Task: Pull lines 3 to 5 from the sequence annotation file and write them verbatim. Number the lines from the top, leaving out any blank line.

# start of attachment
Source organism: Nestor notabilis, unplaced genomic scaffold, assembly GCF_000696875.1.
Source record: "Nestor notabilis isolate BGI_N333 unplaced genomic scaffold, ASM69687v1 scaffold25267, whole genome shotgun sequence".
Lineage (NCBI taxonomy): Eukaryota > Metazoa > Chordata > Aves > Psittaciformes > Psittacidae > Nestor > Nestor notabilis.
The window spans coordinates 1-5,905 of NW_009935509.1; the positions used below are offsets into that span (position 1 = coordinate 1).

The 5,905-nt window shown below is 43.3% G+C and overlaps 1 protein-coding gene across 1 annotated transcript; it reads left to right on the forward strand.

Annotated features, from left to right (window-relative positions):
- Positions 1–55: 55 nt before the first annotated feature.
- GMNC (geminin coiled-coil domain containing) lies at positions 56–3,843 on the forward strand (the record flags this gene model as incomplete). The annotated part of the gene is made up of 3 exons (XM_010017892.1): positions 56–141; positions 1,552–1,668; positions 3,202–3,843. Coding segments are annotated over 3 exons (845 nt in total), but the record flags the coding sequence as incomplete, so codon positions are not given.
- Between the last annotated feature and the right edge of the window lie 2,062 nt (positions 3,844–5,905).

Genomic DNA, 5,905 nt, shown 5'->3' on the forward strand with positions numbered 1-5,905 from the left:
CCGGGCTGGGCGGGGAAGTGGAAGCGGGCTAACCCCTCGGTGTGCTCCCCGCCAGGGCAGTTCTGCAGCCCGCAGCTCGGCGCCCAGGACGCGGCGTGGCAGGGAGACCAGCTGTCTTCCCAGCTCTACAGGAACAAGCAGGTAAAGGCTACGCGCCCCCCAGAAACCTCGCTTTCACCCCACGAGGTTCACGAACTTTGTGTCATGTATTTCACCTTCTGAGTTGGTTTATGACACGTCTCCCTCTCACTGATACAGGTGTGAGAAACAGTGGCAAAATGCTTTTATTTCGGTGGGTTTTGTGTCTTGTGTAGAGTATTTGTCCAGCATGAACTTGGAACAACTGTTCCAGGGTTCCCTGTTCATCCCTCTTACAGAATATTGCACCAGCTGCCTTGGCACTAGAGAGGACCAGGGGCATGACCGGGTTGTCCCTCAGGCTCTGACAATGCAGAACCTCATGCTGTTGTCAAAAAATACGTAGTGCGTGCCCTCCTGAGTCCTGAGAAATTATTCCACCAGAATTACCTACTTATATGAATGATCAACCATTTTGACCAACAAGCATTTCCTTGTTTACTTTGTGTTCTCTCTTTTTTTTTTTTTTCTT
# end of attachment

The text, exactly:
Lineage (NCBI taxonomy): Eukaryota > Metazoa > Chordata > Aves > Psittaciformes > Psittacidae > Nestor > Nestor notabilis.
The window spans coordinates 1-5,905 of NW_009935509.1; the positions used below are offsets into that span (position 1 = coordinate 1).

The 5,905-nt window shown below is 43.3% G+C and overlaps 1 protein-coding gene across 1 annotated transcript; it reads left to right on the forward strand.